Initial viral replication occurs in the
respiratory mucosa followed by
multiplication in the cervical lymph
nodes
Viremia develops with spread to other
tissues. As a result the disease
symptoms develop in 50% of cases
after an incubation period of 12-23 days
Possibly 50% of infections are
apparently subclinical
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Fever & malaise (prodromal symptoms)
for 1-2 days
Maculopapular rash appears on the
face,then the trunk, then the
extremities and disappears within 3
days
Suboccipital and postauricular
lymphadenopathy
Extremely rare complications, self
limiting encephalopathy
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Extremely rare (1/6000)
Rubella encephalopathy
6 days after the rash appears
Complete recovery with no sequalae
Specimens: nasal secretionsnasopharyngeal aspirate or swab
1- Direct virus demonstration:
- DIF: for detection of viral Ag
- RT-PCR for detection of viral RNA
2- Viral isolation:
- nasal secretions inoculated onto
(MKTC)
- Growth is recognized by interference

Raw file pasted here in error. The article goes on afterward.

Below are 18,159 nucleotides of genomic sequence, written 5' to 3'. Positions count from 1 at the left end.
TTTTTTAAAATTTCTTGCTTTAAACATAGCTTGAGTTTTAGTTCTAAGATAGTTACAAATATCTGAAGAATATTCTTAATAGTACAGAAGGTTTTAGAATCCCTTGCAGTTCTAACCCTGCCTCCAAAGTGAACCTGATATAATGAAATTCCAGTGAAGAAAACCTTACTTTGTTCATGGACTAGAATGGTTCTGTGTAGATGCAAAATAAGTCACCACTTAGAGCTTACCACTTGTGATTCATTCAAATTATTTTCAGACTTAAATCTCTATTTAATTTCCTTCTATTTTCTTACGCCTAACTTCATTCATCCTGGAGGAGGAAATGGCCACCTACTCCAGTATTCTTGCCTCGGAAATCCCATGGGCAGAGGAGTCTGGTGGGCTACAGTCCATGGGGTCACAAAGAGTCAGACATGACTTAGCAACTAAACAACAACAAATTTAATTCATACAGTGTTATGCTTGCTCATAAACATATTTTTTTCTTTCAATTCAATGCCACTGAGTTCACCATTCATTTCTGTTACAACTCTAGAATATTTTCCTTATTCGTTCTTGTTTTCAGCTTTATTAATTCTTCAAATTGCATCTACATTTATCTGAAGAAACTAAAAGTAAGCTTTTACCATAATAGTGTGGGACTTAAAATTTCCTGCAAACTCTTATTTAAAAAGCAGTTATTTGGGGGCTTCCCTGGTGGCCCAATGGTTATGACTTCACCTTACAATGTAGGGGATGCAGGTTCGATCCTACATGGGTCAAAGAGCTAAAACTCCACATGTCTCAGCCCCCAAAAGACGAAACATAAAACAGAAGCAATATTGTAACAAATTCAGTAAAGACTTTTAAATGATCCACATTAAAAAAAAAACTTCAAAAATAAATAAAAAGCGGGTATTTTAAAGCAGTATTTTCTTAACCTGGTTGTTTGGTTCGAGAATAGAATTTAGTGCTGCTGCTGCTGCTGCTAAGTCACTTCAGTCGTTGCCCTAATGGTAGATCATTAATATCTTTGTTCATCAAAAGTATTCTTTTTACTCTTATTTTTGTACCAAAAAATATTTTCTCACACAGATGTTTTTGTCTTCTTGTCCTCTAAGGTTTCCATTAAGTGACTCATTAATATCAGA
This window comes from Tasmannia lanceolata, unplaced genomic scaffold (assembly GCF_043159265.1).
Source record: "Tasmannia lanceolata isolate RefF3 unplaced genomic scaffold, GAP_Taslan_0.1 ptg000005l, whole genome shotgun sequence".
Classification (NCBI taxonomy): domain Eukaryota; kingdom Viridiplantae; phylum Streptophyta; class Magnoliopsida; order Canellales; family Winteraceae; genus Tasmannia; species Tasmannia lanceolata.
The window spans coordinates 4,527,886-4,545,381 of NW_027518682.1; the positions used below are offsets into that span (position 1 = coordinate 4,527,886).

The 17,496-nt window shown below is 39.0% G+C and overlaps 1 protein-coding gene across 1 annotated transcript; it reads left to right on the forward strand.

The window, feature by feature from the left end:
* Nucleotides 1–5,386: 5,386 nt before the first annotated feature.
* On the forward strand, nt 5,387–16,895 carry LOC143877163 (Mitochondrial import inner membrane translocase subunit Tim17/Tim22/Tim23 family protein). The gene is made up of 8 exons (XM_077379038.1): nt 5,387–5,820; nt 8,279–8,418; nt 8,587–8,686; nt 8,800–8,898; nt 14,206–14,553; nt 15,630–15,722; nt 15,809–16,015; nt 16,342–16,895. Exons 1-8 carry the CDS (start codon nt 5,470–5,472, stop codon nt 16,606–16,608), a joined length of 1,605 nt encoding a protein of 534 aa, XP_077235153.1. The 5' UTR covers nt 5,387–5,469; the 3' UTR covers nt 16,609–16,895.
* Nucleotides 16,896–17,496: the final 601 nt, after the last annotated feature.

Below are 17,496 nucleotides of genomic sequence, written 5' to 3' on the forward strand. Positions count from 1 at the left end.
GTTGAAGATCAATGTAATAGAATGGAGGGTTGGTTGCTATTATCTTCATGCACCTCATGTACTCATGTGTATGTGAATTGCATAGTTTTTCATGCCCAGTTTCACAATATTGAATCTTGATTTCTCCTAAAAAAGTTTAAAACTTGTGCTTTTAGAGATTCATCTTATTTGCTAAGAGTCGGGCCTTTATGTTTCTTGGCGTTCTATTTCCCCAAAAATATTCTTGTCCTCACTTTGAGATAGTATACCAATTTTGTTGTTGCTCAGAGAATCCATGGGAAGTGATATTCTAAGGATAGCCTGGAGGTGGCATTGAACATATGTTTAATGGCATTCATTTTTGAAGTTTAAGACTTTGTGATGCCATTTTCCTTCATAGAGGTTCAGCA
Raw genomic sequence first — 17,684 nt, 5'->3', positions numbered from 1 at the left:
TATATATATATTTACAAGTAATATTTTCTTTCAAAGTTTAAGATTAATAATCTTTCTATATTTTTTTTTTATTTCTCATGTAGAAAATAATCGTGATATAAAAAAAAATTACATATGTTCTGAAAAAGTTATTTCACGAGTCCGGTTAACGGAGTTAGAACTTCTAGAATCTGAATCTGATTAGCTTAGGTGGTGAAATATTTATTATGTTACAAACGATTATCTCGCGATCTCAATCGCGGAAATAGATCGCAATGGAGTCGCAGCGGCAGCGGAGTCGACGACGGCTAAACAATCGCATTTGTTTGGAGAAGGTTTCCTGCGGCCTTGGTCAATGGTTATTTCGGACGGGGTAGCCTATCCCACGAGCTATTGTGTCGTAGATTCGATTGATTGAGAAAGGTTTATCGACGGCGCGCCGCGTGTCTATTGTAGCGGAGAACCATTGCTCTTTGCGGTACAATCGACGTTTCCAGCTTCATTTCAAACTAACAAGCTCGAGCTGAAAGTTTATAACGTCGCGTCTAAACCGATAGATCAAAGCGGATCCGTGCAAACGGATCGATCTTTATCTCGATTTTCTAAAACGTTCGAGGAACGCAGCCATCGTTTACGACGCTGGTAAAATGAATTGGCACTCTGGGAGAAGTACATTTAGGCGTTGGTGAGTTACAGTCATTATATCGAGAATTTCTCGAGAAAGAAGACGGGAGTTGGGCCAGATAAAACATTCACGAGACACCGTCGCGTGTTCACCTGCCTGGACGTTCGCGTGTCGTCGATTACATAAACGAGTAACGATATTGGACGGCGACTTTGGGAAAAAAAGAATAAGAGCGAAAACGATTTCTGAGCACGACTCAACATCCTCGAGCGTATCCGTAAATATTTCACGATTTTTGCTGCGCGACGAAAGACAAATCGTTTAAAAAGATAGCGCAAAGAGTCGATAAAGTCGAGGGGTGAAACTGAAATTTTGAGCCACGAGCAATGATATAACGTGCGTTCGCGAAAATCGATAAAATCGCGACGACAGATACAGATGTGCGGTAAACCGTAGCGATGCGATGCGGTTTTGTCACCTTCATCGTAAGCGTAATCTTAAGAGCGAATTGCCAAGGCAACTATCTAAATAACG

with coxsakie virus
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3- serology:
ELISA is used for detection of IgM or
IgG
For IgM single serum specimen
For IgG, paired acute & convalescent
sera are necessary
Four fold or more rise in IgG titer
indicates infection
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Congenital rubella is a group of
physical problems that occur in an
infant when the mother is infected
with the virus that causes German
measles.
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Congenital rubella is caused by the
destructive action of the rubella virus
on the fetus at a critical time in
development. The most critical time is
the first trimester (the first 3 months of
a pregnancy). After the fourth month,
the mother's rubella infection is less